Emergency Water Rationing In Santa Cruz Curtails Residents' Water Supply Technical Treatment Glitch

greenspun.com : LUSENET : TimeBomb 2000 (Y2000) : One Thread

BTW, There is a VERY active Y2K community effort on-going in Santa Cruz... just over the hill from Silicon Valley.

Those undisclosed glitches can really ruin your day!

Is this Y2K related? Don't know... yet. Think of it as a "fragile" infrastructure lesson... for now.


Santa Cruz Curtails Residents' Water Supply
Chronicle Staff Report
Thursday, August 19, 1999
)1999 San Francisco Chronicle


[Fair Use: For Educational/Research Purposes Only]

Residents of Santa Cruz and some surrounding areas were told yesterday to cut their water use by 50 percent because of ``technical problems'' at the city's water treatment plant.

Under an emergency edict, people are forbidden to water their lawns or gardens, wash their cars, sidewalks and driveways or fill any swimming pools, fountains or hot tubs. Car washes have been shut down; public showers have been closed, and residents are being asked to shower and flush their toilets only when necessary and to limit showers to three minutes.

Residents are even being asked to use paper plates and plastic utensils to conserve water normally used for dish-washing.

The ban, expected to last three or four days, affects about 90,000 people, including residents in parts of Capitola, Rolling Woods, Pasatiempo, Carbonera and Live Oak.

Santa Cruz officials said the problems at the city's water treatment plant have caused extremely low water supplies. There is nothing wrong with the water that is available, the city's announcement said.

-- Diane J. Squire (sacredspaces@yahoo.com), August 19, 1999


Published Thursday, August 19, 1999, in the San Jose Mercury News

Santa Cruz rations use of water

Mercury News Staff Writer

http://www.mercurycenter.com/premium/local/docs/ ration19p.htm

[Fair Use: For Educational/Research Purposes Only]

Santa Cruz's 90,000 water customers were put on emergency rationing Wednesday evening after a malfunction at the city's treatment plant severely cut production.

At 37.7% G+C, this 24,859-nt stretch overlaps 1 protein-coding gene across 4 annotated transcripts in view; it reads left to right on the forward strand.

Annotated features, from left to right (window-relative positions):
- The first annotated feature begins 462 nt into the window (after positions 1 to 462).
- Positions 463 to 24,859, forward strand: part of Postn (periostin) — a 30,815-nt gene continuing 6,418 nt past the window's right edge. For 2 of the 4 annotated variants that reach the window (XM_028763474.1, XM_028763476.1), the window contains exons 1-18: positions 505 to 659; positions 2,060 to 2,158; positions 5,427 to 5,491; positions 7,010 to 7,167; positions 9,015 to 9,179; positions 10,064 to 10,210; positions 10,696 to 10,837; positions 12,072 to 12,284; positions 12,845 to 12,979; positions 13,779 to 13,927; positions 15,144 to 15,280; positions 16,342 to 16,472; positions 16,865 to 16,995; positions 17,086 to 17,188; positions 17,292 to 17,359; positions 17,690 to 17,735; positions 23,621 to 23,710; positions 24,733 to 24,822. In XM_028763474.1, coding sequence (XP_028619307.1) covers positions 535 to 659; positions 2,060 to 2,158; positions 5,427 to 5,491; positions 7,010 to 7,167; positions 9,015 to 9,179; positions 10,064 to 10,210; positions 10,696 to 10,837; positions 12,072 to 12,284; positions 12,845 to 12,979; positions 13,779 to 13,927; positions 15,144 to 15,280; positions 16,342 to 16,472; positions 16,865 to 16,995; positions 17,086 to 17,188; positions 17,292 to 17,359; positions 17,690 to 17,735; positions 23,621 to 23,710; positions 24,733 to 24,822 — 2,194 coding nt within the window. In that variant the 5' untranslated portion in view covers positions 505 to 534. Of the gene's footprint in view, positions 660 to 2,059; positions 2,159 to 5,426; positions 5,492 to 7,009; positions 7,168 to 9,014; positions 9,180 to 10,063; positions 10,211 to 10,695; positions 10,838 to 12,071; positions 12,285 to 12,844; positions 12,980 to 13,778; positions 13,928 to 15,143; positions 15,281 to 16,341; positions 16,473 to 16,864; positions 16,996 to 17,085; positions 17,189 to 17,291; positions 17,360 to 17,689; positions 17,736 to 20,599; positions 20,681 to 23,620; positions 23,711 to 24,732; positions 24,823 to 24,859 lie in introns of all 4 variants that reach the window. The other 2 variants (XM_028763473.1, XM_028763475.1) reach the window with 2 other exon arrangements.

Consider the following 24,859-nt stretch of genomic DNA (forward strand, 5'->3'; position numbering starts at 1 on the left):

The 50 percent cutback order is expected to last three or four days while the city replenishes its supply of treated water, Water Director Bill Kocher said.

``Because we were producing almost no water during the day, our storage is very, very low,'' Kocher said. ``We've got to have people cut back water use dramatically or supplies are going to run out.''

[Producing almost no water during the day? Working on something, perhaps?]

The rationing order prohibits all outdoor water use throughout the city's water service area, which includes all of Santa Cruz and Live Oak and parts of Capitola.

It bars watering lawns, gardens or landscaping, filling pools, hot tubs and fountains, and washing cars, boats, driveways, sidewalks and buildings.

Car-wash businesses and public showers were ordered closed, and nurseries were barred from watering their inventories until the rationing is lifted.

``We'll lose all of our plant inventory if it goes on more than a day,'' said Charlie Keutmann, owner of the Garden Company on Mission Street. ``By midafternoon, things will start drooping. If this thing runs three to four days as they are anticipating, I'll probably lose $25,000 in inventory.''

Indoor water use for drinking, cooking, washing and toilet flushing was not restricted, but city water officials asked that residential and business customers limit their use. They recommended limiting showers to three minutes, and bathing, washing and flushing toilets only when necessary.